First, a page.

A Guide to Watching the 2018 PyeongChang Winter Olympics Feb. 9-25
Watch 242 U.S. athletes from 31 states compete in 15 different winter sport disciplines
The 2018 Winter Olympic games in PyeongChang, South Korea, kick off Thursday, Feb. 8 — a day before the Opening Ceremony on Friday, Feb. 9 — and run through Sunday, Feb. 25, the day of the Closing Ceremony. More than 2,800 athletes from 85 countries will compete in 102 events across 15 different winter sport disciplines during the 16-day games, including:
- Alpine Skiing
- Cross Country Skiing
- Figure Skating
- Freestyle Skating
- Ice Hockey
- Nordic Combined
- Short Track Speed Skating
- Ski Jumping
- Speed Skating
The 2018 U.S. Olympic Team is comprised of 242 athletes (135 men, 107 women) from 31 states, making this the largest athlete delegation for any nation in the history of the Winter Olympic games. Utah is the highest athlete-producing city with eight athletes, while Alaska claims seven. Ice hockey player Brian Gionta, 39, is the oldest Olympian on the 2018 U.S. Olympic Team while figure skater Vincent Zhou, 17, is the youngest. Zhou is one of six 17-year-olds on the team and one of eight who were born in 2000.
Shani Davis, from Chicago, Illinois, is the most decorated male U.S. athlete, with four Olympic medals for speed skating (two of which are gold). Kelly Clark who was born in West Dover, Vermont, and now lives in Folsom, California, is the most decorated female U.S. athlete, with three Olympic medals for snowboarding (one is gold).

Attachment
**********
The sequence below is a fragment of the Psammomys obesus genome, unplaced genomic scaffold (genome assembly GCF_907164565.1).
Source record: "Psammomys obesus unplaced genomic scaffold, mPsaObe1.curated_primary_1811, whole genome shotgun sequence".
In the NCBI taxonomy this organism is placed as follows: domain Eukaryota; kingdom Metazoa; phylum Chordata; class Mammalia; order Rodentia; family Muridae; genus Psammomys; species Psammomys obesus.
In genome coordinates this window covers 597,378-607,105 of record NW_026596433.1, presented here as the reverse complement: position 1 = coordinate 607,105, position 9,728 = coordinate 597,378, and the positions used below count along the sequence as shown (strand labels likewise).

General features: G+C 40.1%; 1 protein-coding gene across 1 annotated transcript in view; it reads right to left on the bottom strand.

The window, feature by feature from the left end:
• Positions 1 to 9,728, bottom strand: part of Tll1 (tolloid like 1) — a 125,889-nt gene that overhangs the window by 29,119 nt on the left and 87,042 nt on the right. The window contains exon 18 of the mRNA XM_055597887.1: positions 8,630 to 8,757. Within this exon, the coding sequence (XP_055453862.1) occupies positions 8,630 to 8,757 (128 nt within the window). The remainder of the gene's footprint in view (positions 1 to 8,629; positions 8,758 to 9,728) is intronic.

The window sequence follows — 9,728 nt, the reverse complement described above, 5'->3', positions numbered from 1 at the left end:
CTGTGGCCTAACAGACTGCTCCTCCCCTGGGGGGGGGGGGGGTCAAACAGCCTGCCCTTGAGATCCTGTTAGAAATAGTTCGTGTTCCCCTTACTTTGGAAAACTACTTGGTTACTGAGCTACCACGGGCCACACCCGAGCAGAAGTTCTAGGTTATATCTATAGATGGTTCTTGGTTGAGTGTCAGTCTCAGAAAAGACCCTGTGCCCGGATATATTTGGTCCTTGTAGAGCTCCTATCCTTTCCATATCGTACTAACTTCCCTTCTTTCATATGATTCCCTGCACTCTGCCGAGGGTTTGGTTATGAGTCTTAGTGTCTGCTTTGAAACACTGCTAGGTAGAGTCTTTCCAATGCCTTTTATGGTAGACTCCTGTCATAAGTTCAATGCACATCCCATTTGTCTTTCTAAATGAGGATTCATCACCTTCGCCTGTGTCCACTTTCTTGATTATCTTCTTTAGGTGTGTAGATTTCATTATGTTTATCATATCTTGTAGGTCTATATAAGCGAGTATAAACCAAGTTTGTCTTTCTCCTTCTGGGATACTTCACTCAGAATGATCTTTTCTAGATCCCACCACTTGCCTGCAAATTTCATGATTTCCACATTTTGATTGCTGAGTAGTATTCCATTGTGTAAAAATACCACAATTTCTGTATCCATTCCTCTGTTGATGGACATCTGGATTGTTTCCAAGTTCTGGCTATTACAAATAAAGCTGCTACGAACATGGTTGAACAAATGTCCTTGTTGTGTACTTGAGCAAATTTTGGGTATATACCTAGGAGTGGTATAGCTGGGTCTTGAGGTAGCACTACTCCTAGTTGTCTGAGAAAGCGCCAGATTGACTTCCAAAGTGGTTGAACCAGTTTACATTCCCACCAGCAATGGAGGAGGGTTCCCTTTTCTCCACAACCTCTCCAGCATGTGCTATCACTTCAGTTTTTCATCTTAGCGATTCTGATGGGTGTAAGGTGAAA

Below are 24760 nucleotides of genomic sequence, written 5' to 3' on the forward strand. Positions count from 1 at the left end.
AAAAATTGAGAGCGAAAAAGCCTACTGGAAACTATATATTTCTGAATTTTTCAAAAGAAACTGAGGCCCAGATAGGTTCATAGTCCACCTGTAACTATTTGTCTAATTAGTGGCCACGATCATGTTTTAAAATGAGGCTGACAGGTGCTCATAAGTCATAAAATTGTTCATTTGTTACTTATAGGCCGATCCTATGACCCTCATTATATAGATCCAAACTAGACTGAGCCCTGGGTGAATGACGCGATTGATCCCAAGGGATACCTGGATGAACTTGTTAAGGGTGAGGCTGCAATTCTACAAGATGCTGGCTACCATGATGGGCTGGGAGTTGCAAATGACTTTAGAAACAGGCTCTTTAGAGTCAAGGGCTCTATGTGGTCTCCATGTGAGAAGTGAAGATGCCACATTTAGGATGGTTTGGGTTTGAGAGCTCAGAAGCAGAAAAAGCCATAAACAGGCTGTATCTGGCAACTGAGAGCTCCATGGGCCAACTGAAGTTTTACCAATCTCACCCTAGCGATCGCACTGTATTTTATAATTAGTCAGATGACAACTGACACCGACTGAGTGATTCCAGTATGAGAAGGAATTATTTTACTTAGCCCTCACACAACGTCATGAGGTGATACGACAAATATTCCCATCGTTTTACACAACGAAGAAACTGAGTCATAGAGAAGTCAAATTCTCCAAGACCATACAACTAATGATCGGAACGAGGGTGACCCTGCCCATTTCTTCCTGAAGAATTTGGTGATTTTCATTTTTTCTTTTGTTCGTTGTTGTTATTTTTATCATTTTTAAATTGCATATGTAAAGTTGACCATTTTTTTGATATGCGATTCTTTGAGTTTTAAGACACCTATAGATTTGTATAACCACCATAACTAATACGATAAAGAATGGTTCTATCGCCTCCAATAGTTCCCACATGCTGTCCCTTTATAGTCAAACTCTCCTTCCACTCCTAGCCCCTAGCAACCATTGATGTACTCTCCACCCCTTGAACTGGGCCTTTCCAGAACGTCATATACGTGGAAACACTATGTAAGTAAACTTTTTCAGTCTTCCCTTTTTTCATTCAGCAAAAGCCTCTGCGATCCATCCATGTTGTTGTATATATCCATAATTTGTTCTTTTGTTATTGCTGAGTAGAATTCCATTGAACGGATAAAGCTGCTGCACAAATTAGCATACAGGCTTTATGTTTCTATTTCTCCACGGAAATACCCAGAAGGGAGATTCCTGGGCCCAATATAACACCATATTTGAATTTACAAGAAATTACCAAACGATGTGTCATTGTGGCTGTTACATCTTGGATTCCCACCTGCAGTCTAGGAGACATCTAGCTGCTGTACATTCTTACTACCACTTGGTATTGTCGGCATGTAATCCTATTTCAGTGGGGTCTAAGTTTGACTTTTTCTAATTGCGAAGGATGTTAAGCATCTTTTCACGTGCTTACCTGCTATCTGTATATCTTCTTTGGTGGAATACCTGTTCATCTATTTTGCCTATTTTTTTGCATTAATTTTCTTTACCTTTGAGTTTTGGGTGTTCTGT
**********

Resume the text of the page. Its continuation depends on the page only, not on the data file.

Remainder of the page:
Five 2018 Winter Olympics athletes were either born or currently live in a North Carolina city or town:
- Bobby Sanguinetti: ice hockey; born in Trenton, New Jersey but calls Wilmington his hometown
- Heather Bergsma: long track speed skater; High Point native
- Kimani Griffin: long track speed skater; Winston-Salem native
- Briauna Jones: bobsledder; Charlotte native
- Adrien Adams: bobsledder; Reidsville native
Read a full list of athletes by state here.
Spectators at the Olympic Winter Games in PyeongChang 2018 will watch athletes compete in two Olympic parks and a number of specially equipped Live Sites around Korea.
Gangneung Olympic Park features include:
- Four competition venues (ice hockey, speed skating, figure skating, short track, curling)
- A Live Site offering live broadcast coverage of Olympic events, live music and cultural performances
- Sponsor showcases
- An ice rink
- Exhibition centers, hospitality houses and more
PyeongChang Olympic Plaza features:
- A Live Site and Medals Plaza hosting victory ceremonies for athletes, live broadcast coverage of Olympic events, live music and cultural performances
- A cultural pavilion
- Sponsor showcases
- Various other events, such as a 3-D hologram concert and virtual reality experience
Watch coverage of the 2018 Winter Olympics on NBC, NBCSN, across the networks of NBC Universal and on The Olympic Channel, a multi-platform global media destination available in 206 countries and 11 languages that features more than 9,500 pieces of video content representing all Olympic sport disciplines.
According to the International Olympic Committee, TV coverage of the 2018 PyeongChang Winter Olympics will total more than twice that of the 2014 Sochi Winter Olympics, while in the U.S., NBC Universal will air more than 2,400 hours of coverage across TV and digital platforms. This constitutes a U.S. Winter Olympic record and equates to almost the same amount of coverage as 2010 Vancouver Winter Olympics and 2014 Sochi Winter Olympics combined. For the first time, NBC will also offer 50 hours of live virtual reality coverage powered by Intel True VR, accessible on Google, Windows, Samsung, Android and iOS Devices via the NBC Sports VR app.